Harrison and Sons
|Private Limited Company|
|Successor||De La Rue|
|Headquarters||UK, High Wycombe|
|Products||Postage stamps, banknotes, passports and gift vouchers.|
The company was established in 1750 by Thomas Harrison; in 1839 Thomas Richard Harrison entered into partnership with John William Parker, creating Harrison and Co. It went through similar names and retained a link with the Harrison family until 1979 when Richard Harrison left the company.
It obtained its first Post Office contract in 1881. The company won the contract to print the single colour United Kingdom Edward VII stamps in 1911 after the Post Office decided not to renew its contract with De La Rue. Initially, using printing machines manufactured by Timsons of Kettering it went on to produce most of the British stamps over the 60-year period from the 1930s until the 1990s, including the first UK stamp using the photogravure method in 1934 and the first photogravure commemoratives in 1935 for the Silver Jubilee of King George V. The first UK Christmas issue in 1966, on the specially designed Jumelle press, was also printed at Harrison and Sons. They printed their last British commemorative issue, referred to as ‘Queen’s Beasts’ issue, in 1998. The stamps actually being printed one year before they were issued to the public.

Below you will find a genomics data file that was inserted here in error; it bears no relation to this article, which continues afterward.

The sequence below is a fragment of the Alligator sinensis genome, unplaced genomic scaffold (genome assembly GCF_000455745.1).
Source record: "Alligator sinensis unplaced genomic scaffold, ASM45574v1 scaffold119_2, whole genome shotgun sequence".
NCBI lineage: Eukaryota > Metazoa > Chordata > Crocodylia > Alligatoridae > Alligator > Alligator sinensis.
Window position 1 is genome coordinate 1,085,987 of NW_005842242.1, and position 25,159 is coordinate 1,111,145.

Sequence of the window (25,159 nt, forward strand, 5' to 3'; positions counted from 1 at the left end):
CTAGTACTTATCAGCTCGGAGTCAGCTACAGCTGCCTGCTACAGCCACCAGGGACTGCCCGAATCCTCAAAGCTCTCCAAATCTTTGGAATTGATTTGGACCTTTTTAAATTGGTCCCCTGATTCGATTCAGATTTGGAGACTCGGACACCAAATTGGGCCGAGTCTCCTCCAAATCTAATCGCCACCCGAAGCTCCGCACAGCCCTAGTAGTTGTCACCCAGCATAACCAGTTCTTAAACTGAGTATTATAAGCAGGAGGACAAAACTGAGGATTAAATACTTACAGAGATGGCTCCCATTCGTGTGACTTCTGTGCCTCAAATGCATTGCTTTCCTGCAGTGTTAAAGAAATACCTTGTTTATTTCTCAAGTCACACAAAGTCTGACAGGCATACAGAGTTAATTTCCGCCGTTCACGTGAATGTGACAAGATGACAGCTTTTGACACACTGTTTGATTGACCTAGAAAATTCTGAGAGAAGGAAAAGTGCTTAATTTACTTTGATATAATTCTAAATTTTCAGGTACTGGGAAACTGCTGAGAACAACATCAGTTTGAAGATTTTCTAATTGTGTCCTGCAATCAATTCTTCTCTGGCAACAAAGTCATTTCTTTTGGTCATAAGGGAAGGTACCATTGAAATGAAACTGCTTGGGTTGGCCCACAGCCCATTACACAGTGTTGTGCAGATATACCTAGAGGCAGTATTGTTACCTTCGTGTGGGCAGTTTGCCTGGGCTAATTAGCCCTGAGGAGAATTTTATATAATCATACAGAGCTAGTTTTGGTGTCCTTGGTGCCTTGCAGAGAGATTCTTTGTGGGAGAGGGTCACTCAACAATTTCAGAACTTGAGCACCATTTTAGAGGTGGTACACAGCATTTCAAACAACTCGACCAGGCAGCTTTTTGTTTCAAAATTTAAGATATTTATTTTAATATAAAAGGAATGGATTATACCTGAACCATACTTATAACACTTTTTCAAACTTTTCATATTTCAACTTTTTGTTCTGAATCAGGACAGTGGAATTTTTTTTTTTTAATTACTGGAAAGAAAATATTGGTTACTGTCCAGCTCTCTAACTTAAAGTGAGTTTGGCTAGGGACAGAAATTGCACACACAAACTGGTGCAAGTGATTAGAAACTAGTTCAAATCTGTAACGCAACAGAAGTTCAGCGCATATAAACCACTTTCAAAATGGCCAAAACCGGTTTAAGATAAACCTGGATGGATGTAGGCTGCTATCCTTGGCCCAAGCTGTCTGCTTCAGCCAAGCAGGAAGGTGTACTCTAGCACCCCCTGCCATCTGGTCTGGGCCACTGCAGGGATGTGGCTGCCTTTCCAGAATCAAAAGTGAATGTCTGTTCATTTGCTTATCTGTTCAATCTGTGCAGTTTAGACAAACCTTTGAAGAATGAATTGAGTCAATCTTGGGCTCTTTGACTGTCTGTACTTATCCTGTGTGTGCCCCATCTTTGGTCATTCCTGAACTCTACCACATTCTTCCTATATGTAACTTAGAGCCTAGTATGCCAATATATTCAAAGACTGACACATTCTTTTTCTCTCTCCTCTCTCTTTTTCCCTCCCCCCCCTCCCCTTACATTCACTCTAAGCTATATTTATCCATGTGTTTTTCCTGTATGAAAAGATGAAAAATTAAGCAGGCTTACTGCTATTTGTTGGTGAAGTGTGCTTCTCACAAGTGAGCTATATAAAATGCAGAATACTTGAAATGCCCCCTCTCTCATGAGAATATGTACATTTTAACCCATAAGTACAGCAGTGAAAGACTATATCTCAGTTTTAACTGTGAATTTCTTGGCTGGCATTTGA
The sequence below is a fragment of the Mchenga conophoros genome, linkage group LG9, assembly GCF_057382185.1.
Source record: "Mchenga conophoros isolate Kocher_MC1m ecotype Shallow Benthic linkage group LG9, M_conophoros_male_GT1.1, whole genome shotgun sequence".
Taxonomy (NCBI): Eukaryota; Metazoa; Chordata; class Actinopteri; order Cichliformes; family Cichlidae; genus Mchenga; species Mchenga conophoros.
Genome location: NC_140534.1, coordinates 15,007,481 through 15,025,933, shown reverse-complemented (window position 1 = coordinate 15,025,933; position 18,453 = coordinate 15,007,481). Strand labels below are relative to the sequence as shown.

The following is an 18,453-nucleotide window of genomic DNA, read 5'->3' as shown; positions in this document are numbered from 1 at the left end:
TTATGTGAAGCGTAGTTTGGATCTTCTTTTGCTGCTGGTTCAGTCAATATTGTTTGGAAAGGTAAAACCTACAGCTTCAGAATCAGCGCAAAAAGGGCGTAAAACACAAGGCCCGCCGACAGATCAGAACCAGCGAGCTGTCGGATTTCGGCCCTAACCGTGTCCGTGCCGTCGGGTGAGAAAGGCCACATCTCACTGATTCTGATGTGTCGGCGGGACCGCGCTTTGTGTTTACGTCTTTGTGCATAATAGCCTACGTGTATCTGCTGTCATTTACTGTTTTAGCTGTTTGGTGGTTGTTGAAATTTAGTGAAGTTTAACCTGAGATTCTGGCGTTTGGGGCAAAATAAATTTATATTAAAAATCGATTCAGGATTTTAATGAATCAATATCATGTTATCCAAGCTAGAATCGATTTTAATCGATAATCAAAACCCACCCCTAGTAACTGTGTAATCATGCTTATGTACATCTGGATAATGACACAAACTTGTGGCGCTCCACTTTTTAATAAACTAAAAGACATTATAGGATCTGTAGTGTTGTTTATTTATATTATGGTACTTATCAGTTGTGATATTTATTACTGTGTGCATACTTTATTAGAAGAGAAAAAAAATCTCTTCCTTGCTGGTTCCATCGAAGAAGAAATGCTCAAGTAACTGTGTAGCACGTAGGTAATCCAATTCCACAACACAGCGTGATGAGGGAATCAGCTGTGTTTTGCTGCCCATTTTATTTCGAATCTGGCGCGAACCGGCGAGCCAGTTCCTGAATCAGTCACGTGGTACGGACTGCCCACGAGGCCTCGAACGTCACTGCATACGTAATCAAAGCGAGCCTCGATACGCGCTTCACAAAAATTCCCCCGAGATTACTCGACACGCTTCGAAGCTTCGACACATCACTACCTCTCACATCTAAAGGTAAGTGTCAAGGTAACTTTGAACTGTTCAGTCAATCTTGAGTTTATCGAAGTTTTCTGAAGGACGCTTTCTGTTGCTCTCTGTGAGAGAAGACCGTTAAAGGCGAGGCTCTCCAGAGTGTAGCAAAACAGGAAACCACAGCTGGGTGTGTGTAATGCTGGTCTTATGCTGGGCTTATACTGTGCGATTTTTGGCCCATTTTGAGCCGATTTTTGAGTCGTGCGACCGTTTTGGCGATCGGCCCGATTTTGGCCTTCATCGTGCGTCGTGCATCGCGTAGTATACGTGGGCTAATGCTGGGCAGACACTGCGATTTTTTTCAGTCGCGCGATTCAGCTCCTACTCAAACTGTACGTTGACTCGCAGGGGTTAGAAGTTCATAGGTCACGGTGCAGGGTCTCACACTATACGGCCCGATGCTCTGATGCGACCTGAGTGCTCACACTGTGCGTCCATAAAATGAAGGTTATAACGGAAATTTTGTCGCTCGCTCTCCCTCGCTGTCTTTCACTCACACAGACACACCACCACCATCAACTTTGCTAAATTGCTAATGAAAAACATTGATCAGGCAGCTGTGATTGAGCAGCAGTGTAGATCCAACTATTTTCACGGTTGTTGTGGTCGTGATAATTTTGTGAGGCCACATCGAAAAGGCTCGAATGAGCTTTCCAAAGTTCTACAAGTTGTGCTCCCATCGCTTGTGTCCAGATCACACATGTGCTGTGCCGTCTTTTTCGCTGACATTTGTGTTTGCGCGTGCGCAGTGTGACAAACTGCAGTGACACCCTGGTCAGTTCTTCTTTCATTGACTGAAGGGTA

The company (abbreviation H&S) also printed stamps, banknotes, passports and gift vouchers for over 100 other countries from 1881 until 1997 when it was acquired by De La Rue security printers. Some of its most famous publications were The London Gazette and Burke's Peerage.
- Harrison and Co (1839–1849)
- Harrison and Son (1849–1854)
- Harrison and Sons (1854–1920)
- Harrison and Sons Ltd (1920–1997)
- "Harrison and Sons Limited, printers". National Archives. Retrieved 2015-03-04.
- Sanders, Malcolm. "Glossary H-M". King George VI - Great Britain. Archived from the original on 27 September 2011. Retrieved 23 September 2014.
- Glenn H Morgan, STAMPPRINTERS.info -- Sept.15, 2010